Saturday, September 25, 2010

Thunderbirds, Kathy and James, and Pres Huston

A mix of thoughts:

The USAF Thunderbirds are performing in Wichita this weekend. 

One of the benefits of owning an aircraft company in Wichita, KS is receiving an invitation to a reception in honor of the Thunderbirds, at McConnell AFB.  (I say this with a hint of humor -- with four full time employees, [including myself, Kathy] we are not (yet) deserving of such an invitation, but we are very appreciative.)

The reception had some great food.  Before the jazz band started playing, we were privileged to hear from 3 WWII veterans.  The first of these three men was Loren Corliss, and he told a gripping story of parachuting out of a destroyed B26, then surviving and moving through the jungle, towards eventual rescue many days later.  This man's story was originally told and printed in our hometown Wichita Eagle, in an article which you can read here.

Loren's rescuer was a PBY Catalina pilot, who landed in hard surf, and yanked Loren Corliss and several others out of war's grip to safety.  Loren Corliss never knew or got to thank his rescuer, until the story ran in the Eagle, and his rescuer read the story -- and discovered who he had rescued.

The rescuer was Harold Strub.  Harold was our second speaker last night.  His story of landing in extraordinarily difficult conditions was amazing.  You can read his story here.

The first person account of both these veterans held the entire crowd in awe.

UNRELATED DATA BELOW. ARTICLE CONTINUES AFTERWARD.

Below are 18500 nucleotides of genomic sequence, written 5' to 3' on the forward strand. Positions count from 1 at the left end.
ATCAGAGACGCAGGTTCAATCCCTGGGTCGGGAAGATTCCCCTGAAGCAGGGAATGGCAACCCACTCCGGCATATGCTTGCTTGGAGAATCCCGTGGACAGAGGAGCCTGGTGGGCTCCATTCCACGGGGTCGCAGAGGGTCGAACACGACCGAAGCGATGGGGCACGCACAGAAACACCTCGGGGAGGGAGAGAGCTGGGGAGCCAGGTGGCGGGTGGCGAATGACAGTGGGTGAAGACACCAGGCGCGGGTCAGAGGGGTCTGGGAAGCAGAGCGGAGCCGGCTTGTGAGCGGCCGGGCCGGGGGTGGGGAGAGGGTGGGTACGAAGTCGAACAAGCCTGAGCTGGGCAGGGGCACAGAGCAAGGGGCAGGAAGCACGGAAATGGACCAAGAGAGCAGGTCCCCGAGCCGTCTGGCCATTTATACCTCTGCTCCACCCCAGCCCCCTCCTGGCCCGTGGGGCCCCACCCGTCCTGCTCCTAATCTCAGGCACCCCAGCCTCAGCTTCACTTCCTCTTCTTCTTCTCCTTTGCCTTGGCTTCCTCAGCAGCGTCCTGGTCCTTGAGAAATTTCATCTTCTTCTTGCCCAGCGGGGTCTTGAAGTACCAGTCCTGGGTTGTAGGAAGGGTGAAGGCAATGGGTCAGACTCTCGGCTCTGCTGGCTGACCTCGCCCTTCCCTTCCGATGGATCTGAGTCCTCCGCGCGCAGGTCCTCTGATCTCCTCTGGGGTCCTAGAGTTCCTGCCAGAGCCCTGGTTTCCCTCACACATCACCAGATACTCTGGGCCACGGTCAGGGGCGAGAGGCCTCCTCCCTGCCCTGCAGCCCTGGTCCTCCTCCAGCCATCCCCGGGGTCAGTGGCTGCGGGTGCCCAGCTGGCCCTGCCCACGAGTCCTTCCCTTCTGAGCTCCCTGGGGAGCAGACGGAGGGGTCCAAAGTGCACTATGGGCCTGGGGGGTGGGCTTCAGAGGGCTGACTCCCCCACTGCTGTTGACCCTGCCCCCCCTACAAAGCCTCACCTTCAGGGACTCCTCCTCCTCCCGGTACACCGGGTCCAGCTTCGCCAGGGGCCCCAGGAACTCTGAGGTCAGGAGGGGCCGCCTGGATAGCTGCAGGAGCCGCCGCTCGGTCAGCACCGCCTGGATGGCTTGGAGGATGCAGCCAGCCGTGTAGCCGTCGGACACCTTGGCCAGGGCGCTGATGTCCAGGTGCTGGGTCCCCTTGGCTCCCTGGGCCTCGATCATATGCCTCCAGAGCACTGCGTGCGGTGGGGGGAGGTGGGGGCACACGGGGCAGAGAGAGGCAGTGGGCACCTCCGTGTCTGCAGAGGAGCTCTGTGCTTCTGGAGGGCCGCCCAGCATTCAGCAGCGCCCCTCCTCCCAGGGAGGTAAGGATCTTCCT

A third WWII veteran also spoke;  I'm sorry that I don't have his name.  He had bailed out of another plane over Italy during the war; badly burned, and losing both hands, he still survived.  Another gripping story.

I thought of my father-in-law, Pres Huston.  Now deceased several years ago, I was reminded of his participation in WWII; how he fought, how his voice would now sound older and more grizzled were he still alive.  How he would also have stories to tell.  How he was a peer of our aging WWII veterans, with just a few still living.

After the aging veterans had said their pieces, the USAF Thunderbird lead pilot made comments of these aged veterans:  echoing comments made by other writers, "these were our greatest generation".

I thought again of Pres Huston. 

My wife, Kathy, was standing in front of me.  I gently stroked her shoulder, as we listened to the speakers, as I thought of Dad.

The evening ended; the huge Thunderbird group left; the band continued to play.

USAF Thunder Bird Lead Solo Rick Goodman, with Kathy and James

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